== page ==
Life on the Streets

Newspapers posted on building wall, PM 2003.17.3055
Chauffeur attending to vintage auto radiator boiling over, PM 2003.17.2988
Man in Russian hat, PM 2003.17.129
Informal outdoor barber shop, PM 2003.17.2910
Informal restaurants on street, PM 2003.17.830
Korean men in western business suits, PM 2003.17.3131
Man serving milk on the street, PM 2003.17.127
Girl carrying water, PM 2003.17.3190

“Nine months ago . . . this had been a quiet agricultural section. Small homes, rice paddies, an occasional ox, a green mountain or two—that sort of thing. But now [there were] acres of army supplies . . . and WARNING! signs in all languages. . . .”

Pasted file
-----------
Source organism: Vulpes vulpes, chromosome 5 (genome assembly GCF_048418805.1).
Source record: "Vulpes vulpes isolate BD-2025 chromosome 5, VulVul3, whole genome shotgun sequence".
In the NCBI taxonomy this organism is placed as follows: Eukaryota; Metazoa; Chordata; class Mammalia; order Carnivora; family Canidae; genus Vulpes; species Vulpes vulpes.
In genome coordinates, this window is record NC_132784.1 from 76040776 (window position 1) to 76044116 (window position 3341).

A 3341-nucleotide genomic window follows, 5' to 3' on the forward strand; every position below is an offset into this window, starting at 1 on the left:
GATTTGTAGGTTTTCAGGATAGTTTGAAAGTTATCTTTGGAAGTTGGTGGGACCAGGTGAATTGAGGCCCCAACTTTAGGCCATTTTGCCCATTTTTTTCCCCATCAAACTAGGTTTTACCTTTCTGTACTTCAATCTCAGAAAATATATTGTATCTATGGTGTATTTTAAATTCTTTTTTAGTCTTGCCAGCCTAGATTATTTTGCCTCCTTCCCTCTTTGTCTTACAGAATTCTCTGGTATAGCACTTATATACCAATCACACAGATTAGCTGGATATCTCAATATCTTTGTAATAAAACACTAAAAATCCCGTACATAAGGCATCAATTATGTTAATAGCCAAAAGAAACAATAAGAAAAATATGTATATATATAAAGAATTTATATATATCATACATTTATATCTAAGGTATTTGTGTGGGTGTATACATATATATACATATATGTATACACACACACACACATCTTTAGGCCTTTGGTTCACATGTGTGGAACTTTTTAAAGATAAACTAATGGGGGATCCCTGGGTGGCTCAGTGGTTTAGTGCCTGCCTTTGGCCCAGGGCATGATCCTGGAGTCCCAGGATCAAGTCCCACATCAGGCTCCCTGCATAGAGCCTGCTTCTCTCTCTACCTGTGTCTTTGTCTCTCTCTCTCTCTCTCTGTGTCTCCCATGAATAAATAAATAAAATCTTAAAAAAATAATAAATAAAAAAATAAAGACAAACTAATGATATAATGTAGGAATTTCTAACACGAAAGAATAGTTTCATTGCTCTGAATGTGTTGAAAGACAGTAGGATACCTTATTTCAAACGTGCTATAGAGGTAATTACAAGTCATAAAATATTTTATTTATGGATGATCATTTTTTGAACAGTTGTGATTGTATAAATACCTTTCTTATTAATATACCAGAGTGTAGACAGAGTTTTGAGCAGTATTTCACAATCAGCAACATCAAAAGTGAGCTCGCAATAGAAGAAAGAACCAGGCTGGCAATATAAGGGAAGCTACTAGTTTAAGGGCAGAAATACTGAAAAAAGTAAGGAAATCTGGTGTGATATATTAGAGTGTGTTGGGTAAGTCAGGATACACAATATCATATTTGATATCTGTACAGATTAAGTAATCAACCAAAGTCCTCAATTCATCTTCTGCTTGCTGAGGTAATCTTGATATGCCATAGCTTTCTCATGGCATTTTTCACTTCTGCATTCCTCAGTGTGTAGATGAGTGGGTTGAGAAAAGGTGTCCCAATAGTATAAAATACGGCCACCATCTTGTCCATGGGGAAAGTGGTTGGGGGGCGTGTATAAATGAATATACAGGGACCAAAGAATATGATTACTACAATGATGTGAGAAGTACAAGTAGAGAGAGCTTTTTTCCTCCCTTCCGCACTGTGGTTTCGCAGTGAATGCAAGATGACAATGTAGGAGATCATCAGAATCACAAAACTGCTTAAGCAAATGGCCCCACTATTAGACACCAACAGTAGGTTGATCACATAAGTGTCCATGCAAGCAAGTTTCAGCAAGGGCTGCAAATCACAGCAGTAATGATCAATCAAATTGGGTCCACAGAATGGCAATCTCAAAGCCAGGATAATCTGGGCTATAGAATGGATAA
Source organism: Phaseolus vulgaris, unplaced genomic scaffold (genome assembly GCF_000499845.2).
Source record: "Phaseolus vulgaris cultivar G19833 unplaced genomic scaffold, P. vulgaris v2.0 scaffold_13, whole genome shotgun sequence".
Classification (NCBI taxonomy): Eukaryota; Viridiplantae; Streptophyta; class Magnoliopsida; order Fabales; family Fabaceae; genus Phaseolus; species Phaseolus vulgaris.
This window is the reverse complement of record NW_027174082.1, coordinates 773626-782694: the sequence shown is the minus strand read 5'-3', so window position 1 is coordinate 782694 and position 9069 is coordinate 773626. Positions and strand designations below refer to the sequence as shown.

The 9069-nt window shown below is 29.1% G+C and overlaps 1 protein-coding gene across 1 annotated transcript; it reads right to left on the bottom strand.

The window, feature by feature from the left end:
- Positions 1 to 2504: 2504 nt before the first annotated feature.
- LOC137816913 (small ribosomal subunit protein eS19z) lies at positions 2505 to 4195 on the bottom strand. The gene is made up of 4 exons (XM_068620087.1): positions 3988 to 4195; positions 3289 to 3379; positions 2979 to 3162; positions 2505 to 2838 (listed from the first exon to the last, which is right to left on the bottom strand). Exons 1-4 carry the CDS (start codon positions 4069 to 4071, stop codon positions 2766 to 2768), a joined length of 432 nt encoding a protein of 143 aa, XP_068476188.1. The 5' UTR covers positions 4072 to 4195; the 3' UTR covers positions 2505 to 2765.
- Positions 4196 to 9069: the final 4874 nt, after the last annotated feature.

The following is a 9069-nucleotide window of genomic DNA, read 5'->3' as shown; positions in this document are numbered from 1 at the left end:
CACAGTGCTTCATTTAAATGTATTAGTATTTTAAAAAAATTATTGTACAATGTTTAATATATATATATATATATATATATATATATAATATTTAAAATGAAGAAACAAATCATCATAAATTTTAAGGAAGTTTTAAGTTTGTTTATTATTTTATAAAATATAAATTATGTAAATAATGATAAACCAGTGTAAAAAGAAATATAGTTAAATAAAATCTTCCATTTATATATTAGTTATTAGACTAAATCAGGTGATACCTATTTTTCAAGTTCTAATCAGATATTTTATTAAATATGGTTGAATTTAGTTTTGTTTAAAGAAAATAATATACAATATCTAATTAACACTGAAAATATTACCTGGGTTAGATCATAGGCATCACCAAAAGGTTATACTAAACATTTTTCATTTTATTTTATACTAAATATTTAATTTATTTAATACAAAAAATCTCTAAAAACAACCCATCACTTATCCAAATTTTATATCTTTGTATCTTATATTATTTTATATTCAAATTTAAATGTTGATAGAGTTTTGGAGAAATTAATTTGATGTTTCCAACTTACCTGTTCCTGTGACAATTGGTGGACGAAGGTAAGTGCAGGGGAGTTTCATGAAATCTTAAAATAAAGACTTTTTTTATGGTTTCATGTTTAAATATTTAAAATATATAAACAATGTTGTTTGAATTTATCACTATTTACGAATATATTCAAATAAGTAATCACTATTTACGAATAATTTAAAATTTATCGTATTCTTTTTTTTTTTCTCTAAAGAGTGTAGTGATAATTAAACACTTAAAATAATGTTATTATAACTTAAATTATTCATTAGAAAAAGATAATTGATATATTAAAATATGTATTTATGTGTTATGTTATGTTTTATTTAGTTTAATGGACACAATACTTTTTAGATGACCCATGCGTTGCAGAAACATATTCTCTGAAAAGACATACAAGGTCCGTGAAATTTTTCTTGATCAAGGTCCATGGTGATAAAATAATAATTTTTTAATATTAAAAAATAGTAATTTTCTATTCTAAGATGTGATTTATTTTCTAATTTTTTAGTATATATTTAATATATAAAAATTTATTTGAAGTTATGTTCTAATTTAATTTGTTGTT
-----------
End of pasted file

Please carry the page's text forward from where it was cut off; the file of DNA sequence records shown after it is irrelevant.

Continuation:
—Sister Maria Del Rey

During the war Pusan was virtually buzzing with activity. Military jeeps and trucks shared the dirt roads with bicycles and ox-drawn carts. With schools and other community buildings coopted as hospitals or army quarters, the streets were the center of much social life. Because radios were too expensive for most Koreans, information was spread via word of mouth and by newspapers and posters tacked onto walls.